Misleading articles and resources span the political spectrum. Add to this that one person’s fake news site is considered gospel by another. Righties and Lefties want to create lists of “real” and “fake” news. They reject each other’s “real” lists and attack one another over their “fake” lists.
I think the solution is to teach information literacy as far and as wide as we can. Give people the tools they need to decide whether an article, book, TV program, Internet clip or meme is worth it. A tool that can be pointed at a resource of any political alignment.
One of the best tools out there is the CRAAP Test in wide use in academic libraries. I’m honestly not sure who first invented it, but you can find it anywhere and its copying appears to be encouraged. Here is a copy and paste from the evaluation page of an Astronomy class guide at University of Alaska Southeast (UAS):
Currency: The timeliness of the information. When was the information published or posted?
Relevance: The importance of the information for your needs. Does the information relate to your topic or answer your question?
Authority: The source of the information. What are the author’s credentials or organizational affiliations? Is the author qualified to write on the topic?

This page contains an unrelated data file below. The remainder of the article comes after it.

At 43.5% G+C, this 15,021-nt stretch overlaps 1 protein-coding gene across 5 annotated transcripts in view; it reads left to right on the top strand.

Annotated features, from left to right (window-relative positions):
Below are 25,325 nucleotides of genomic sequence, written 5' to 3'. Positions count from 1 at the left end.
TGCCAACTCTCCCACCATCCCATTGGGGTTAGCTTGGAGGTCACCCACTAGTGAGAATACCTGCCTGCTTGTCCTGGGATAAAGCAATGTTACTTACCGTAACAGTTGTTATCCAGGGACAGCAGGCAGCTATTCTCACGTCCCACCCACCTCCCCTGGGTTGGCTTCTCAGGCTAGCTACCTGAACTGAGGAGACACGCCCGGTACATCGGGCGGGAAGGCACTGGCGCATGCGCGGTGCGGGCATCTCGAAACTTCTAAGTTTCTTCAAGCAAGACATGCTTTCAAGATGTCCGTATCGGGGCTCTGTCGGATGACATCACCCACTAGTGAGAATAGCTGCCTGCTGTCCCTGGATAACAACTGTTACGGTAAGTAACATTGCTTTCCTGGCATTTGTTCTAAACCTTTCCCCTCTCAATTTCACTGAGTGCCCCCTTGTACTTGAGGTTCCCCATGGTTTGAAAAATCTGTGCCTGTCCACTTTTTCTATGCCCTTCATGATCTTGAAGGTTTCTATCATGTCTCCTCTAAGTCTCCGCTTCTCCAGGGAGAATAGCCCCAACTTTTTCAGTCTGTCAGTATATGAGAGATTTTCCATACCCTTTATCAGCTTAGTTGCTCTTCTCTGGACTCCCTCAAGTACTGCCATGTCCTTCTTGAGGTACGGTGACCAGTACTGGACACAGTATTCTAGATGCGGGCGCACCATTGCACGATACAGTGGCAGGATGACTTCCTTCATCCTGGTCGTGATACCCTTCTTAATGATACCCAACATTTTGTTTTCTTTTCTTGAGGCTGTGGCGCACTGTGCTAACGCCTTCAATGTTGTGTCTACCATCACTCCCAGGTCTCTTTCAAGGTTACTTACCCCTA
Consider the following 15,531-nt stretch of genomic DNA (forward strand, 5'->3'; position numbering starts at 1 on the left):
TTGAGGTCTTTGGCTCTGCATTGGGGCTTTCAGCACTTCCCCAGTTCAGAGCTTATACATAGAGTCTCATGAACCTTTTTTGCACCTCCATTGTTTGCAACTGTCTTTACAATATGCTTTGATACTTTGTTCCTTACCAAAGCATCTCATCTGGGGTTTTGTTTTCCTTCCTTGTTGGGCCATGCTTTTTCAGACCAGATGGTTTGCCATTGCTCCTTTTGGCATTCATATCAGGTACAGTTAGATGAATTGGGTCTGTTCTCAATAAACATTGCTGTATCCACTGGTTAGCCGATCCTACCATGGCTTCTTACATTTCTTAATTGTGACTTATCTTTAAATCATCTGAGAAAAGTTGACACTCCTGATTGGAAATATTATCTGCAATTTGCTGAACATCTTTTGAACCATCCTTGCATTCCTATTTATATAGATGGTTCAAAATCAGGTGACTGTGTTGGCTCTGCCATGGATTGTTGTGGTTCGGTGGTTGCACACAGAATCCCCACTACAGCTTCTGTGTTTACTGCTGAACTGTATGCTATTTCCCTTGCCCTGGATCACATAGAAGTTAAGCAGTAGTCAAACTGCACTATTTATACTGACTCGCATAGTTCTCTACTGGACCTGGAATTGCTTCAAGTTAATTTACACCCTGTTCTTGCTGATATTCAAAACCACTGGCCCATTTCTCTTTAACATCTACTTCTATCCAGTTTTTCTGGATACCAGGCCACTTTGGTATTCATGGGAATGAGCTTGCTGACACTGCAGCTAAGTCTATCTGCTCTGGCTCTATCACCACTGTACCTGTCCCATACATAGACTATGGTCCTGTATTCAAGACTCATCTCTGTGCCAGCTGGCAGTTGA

Accuracy: The reliability, truthfulness and correctness of the content. Is the information supported by evidence? Can you verify any of the information in another source or from personal knowledge? Does the language or tone seem unbiased and free of emotion? Are there spelling, grammar or typographical errors?
Purpose: The reason the information exists. Is its purpose to inform, teach, sell, entertain or persuade? Is the information fact, opinion or propaganda? Are there political, ideological, cultural, religious, institutional or personal biases?
Who decides these criteria? Aside from currency (does it purport to be from now but actually from 2004?) and spelling errors, YOU do. You make the judgments based on these criteria and decide for yourself whether is source is credible. If you can explain why you find something credible, it may help persuade other people the source is credible.